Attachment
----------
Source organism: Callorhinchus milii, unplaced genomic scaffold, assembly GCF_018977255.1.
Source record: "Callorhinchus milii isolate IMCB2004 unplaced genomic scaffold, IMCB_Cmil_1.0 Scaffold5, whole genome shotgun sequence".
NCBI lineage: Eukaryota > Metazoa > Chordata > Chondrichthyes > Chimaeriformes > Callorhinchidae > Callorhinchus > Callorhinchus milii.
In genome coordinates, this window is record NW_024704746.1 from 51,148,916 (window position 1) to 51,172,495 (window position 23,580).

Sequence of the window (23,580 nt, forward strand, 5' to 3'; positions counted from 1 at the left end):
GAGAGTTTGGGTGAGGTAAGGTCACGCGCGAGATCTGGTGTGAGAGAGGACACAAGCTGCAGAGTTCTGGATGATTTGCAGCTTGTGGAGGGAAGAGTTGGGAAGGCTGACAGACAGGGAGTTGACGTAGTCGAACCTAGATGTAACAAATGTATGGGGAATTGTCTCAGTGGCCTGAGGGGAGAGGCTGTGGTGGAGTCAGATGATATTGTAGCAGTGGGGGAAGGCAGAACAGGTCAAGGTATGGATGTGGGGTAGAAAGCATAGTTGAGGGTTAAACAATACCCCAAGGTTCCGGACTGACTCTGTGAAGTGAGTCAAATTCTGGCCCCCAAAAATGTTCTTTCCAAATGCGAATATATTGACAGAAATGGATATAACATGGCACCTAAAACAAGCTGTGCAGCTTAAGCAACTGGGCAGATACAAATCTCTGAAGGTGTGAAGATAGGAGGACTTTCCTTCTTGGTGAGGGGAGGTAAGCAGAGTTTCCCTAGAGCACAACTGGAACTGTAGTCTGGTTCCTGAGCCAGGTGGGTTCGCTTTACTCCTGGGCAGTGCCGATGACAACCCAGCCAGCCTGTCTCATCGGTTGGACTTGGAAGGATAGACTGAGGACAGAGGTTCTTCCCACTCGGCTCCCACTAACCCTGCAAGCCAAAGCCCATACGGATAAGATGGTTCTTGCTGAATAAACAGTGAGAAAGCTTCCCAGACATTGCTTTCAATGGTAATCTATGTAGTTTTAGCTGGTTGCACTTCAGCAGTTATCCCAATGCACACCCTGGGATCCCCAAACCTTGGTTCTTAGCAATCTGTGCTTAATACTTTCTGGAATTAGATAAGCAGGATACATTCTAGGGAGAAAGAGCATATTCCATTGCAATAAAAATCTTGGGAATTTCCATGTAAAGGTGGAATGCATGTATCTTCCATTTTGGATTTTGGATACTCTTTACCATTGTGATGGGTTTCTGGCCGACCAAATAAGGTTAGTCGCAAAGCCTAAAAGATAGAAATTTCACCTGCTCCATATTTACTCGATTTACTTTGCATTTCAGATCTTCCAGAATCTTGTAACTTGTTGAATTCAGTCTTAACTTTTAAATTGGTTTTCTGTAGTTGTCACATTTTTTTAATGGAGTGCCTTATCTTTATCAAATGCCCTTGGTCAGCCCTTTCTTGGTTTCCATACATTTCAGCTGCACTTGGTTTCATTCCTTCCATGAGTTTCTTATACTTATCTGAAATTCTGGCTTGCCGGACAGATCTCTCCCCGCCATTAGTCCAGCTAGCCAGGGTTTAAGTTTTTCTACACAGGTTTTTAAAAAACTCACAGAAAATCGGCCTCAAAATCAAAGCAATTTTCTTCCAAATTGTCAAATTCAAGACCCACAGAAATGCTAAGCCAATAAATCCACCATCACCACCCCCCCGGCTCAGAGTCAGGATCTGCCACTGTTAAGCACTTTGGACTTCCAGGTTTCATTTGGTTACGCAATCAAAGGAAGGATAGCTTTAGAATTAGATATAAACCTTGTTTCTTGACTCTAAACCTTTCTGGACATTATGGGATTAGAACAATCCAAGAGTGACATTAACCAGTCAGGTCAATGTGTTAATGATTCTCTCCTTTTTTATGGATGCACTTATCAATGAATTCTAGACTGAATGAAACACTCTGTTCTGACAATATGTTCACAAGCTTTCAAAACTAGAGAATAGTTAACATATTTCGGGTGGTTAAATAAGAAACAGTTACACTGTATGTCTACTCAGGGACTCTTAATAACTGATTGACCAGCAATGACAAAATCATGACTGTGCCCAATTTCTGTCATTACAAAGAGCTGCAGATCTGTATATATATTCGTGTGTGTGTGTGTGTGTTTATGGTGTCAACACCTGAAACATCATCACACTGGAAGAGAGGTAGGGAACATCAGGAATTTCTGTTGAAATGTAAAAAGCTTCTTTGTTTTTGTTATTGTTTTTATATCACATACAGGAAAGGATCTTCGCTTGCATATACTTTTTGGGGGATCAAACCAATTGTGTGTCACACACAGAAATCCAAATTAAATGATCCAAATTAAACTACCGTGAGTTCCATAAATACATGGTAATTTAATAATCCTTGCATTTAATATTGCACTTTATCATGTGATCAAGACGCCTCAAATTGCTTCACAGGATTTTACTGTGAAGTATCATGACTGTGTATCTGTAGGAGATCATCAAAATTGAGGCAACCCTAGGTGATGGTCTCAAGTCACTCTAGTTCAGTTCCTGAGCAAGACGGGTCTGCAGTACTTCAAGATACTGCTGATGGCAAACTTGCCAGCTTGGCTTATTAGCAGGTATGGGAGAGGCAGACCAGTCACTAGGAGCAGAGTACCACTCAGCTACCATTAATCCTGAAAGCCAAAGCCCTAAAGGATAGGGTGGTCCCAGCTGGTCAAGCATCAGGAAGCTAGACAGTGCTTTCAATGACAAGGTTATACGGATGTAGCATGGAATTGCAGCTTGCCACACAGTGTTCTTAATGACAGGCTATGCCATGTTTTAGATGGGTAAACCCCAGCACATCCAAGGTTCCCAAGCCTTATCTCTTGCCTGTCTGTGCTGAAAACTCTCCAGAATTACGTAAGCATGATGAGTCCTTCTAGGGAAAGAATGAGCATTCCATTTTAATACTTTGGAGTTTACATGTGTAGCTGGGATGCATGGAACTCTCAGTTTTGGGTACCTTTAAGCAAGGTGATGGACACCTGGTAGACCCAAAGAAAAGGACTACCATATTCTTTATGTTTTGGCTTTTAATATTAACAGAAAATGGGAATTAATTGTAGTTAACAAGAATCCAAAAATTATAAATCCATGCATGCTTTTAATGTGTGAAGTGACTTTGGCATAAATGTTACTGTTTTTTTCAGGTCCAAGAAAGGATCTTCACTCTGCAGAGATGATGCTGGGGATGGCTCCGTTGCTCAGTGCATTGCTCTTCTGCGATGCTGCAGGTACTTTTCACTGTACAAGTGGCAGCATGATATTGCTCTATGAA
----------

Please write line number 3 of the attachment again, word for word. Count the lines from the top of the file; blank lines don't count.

NCBI lineage: Eukaryota > Metazoa > Chordata > Chondrichthyes > Chimaeriformes > Callorhinchidae > Callorhinchus > Callorhinchus milii.